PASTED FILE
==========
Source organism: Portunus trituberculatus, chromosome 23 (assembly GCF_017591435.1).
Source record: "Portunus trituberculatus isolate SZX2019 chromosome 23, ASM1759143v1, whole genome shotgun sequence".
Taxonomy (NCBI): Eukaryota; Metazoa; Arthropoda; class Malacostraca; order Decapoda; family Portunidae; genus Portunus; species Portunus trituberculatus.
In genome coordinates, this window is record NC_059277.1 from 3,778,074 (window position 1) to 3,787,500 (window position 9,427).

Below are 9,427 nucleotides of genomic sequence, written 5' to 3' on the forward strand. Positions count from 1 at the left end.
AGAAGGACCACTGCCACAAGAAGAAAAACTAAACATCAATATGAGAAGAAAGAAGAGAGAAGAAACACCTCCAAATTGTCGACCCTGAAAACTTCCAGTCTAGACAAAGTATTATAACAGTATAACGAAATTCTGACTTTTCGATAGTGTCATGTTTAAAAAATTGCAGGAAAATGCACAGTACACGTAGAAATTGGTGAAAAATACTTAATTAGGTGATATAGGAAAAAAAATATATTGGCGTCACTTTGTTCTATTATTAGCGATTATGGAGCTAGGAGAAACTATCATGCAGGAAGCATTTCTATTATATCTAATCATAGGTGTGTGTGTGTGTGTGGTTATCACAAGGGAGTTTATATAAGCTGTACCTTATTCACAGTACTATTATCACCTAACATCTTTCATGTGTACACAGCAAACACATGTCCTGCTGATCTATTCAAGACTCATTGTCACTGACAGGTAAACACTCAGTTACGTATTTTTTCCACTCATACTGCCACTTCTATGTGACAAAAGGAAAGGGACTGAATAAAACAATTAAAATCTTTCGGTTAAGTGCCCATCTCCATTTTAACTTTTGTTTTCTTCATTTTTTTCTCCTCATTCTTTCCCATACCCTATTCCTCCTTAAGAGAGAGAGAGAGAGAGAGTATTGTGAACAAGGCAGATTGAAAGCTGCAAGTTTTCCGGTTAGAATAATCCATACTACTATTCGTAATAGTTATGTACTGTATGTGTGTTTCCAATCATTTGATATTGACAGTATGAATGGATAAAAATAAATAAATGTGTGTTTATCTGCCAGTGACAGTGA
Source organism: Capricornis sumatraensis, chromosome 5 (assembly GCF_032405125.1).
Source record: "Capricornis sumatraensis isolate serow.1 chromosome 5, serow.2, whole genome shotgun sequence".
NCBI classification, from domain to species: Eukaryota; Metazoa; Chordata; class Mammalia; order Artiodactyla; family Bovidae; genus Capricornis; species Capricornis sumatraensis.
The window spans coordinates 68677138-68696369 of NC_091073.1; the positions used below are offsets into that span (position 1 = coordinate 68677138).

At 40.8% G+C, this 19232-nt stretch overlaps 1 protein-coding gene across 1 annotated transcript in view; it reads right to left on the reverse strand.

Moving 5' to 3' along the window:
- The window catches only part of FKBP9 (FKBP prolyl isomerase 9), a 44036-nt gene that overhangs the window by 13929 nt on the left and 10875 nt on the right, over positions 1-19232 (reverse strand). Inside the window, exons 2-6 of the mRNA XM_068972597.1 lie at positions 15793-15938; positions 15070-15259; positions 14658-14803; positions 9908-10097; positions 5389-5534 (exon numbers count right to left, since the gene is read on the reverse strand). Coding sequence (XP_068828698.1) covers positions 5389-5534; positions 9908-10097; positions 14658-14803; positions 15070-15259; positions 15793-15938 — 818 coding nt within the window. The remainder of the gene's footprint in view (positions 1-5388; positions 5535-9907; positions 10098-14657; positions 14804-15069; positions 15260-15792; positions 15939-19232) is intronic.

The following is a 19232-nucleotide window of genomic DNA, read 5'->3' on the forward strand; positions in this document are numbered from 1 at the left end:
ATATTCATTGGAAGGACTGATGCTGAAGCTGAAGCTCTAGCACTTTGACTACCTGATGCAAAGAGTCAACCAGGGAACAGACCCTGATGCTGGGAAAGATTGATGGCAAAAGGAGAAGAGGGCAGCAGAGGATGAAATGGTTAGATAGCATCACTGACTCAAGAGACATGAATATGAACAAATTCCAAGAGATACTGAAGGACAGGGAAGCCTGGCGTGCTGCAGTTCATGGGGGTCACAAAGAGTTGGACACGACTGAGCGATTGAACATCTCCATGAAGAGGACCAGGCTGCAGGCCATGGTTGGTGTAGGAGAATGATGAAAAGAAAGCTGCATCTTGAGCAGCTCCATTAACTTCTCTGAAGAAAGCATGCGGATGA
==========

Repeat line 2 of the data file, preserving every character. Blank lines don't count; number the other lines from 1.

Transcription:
Source record: "Portunus trituberculatus isolate SZX2019 chromosome 23, ASM1759143v1, whole genome shotgun sequence".